Hardegan: Why did you visit all those editors?

Brandsma: Because they had to be informed that the limits had been reached; they had to resist on fundamental principles.

Hardegan: Does the Church try to sabotage the decrees of the occupying power and the Dutch government?

Brandsma: The Catholic Church observes the laws of the occupying powers only insofar as they agree with her principles; should they take measures, however, which are not in keeping with Catholic doctrine, she, of necessity, is compelled to take no notice of them.

Everyone knew what the outcome would be: the “treasonous” priest was sentenced to imprisonment until the end of the war. While imprisoned he wrote: “Our Catholic principles are in conflict with their principles; the contrast of principles is there. For this confession I joyfully suffer what is to be suffered.”

At that point, did he think about earlier, easier times?

Anno Brandsma had had a happy start in life. He was born on Feb. 23, 1881, into a prosperous farming family in the northwest province of Friesland, an area that was predominantly Calvinist. He was the first son after four daughters. Another brother followed later. Daily Mass and prayer were priorities for the musical family and eventually five of the Brandsma siblings would enter religious life. His younger brother became a Franciscan priest.

At the age of 17, Anno entered the Carmelite monastery in Boxmeer at which time he changed his name to Titus, symbolizing the taking on of a new life in Christ. During his novitiate he began studying the writings of St. Teresa of Avila, the 16th century Spanish reformer of the Carmelite order. This work became a lifelong passion for him and before his ordination he had translated several of her works into the Dutch language. He was ordained in 1905.

The brilliant scholar was sent to Rome where he received his Doctorate in Philosophy at the Gregorian Pontifical University in 1909. After graduation he returned to Holland to teach theology and philosophy. According to Hanley (op. cit.), “Busy Titus always had time for people. The more unfortunate they were, the more time he gave them.” He would drop everything he was doing and “turn full attention to the plight of any distressed person who showed up unannounced on his doorstep.”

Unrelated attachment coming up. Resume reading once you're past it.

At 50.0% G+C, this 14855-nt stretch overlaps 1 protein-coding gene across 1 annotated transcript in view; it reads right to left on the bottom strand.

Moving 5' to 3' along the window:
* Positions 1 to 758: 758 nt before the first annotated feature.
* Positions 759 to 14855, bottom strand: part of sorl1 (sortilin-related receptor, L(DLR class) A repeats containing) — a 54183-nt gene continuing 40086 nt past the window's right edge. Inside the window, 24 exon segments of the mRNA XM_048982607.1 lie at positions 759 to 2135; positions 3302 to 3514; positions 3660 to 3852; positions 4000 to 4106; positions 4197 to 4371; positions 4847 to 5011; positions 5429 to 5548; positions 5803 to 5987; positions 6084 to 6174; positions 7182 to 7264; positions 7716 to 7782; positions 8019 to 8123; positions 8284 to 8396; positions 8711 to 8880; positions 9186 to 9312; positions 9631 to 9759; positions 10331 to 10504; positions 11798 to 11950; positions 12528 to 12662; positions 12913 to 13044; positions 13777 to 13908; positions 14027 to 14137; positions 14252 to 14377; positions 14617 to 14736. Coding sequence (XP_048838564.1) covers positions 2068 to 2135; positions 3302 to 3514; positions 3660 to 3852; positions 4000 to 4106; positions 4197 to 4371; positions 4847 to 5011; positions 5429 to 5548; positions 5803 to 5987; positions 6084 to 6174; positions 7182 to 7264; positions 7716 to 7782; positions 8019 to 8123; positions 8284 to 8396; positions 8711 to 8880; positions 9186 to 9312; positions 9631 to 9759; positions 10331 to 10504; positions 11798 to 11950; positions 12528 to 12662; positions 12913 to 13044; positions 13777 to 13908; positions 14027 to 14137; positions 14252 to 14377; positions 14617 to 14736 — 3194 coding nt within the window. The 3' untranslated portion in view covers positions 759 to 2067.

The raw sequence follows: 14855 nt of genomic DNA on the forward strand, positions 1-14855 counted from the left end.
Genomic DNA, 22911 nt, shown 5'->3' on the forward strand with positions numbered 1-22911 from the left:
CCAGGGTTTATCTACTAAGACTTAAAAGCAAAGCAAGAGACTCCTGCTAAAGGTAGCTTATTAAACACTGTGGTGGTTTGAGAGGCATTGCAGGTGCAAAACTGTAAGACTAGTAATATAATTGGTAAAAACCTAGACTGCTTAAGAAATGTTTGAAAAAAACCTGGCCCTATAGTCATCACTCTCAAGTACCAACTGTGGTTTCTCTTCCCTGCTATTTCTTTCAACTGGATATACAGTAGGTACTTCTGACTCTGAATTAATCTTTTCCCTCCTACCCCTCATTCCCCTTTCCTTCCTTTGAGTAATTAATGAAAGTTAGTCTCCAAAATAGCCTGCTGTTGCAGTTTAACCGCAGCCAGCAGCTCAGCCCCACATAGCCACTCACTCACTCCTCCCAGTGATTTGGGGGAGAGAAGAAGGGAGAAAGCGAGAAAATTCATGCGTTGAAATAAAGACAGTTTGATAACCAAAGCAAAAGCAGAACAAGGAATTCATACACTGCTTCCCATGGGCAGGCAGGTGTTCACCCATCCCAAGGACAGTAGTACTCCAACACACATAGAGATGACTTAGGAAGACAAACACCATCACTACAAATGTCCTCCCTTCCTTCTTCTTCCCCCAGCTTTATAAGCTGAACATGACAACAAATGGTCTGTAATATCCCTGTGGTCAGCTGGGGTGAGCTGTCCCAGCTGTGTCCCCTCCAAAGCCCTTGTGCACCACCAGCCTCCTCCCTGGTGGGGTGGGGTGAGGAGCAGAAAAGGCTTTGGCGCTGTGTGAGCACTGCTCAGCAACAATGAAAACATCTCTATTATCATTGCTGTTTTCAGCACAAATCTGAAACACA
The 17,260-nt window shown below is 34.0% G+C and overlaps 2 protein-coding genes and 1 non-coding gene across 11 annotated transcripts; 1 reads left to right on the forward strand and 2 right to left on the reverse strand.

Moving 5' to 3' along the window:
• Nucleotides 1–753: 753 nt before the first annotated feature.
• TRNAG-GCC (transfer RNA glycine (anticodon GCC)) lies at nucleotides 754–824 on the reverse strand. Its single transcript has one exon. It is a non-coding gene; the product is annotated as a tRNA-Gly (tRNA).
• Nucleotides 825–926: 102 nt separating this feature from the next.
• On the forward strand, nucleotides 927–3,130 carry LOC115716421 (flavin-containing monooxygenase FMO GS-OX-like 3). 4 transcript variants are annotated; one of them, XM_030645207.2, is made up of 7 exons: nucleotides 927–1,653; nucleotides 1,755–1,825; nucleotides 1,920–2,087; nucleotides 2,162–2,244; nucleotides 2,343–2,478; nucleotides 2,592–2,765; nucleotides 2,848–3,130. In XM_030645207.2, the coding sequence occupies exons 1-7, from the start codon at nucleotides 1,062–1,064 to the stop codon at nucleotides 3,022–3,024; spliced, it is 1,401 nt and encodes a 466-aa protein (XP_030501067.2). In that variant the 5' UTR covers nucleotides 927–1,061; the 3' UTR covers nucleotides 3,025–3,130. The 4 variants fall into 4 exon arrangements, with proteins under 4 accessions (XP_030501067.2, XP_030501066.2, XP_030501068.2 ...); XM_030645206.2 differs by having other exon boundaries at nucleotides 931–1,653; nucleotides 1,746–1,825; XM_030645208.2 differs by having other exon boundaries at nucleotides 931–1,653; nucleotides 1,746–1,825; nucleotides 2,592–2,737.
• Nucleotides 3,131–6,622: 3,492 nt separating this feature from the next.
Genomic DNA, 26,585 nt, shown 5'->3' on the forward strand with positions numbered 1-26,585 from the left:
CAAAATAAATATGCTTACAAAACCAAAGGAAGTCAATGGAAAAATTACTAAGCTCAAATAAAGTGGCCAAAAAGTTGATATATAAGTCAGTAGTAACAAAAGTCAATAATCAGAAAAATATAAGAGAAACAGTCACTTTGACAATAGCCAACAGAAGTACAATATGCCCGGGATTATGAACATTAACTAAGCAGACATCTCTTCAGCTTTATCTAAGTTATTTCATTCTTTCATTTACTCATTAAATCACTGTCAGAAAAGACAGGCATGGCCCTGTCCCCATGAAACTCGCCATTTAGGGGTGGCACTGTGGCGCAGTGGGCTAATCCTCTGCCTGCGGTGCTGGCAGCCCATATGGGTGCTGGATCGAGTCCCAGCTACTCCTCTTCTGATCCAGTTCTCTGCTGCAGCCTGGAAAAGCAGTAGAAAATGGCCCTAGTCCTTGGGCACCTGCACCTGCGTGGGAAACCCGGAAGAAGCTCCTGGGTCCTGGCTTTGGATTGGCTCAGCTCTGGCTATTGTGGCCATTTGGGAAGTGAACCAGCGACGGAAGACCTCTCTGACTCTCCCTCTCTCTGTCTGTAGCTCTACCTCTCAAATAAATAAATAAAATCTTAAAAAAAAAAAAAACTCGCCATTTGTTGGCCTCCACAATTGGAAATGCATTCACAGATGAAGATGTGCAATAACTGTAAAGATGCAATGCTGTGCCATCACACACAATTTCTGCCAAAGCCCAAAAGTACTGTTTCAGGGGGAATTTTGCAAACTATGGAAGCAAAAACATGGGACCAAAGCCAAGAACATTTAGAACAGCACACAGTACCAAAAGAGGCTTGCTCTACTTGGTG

Now, in prison at Schevingen, he was the one distressed. So what did he do?

He set up a small altar in his cell: “Now, He is my only refuge,” he said. He related how he began his day: “I make the sign of the Cross and greet Our Lady of Mount Carmel on the shelf over my bed and put on my stockings and slippers.” One day, years earlier, a student had asked him why he wore the signature Carmelite white cape. He answered: “It’s a sign of Mary’s protection. I have so much trust, actually, certainty, in her help!”

Before his arrival at Dachau he had written: “In Dachau I will meet friends and God the Lord is everywhere.” Dachau: the notorious prison concentration camp where 850 priests would be murdered by the end of the war. Fellow prisoner Polish priest Fr. Urbanski said of him, “He was so even-tempered and approachable, he deeply touched our hearts.” Another prisoner priest recalled: “He radiated cheerful courage.” He constantly encouraged his fellow prisoners: “Do not yield to hatred – we are here in a dark tunnel but we have to go on. At the end the eternal light is shining for us.” Father Brandsma died by lethal injection on July 26, 1942. He was 61 years old.

He was beatified by Pope St. John Paul ll in 1985 and on Nov. 25, 2021, the Vatican issued a decree approving of the miracle for his canonization. He was one of ten new saints canonized by Pope Francis on last week on May 15, 2022.

In an article in Crisis magazine (May 5, 2021) Father Dwight Longenecker lamented the pusillanimity of many our pastors and cited it as one of the most striking problems in the Church today.

Father Brandsma often used to tell his students: “He who wants to win the world for Christ must have the courage to come in conflict with it.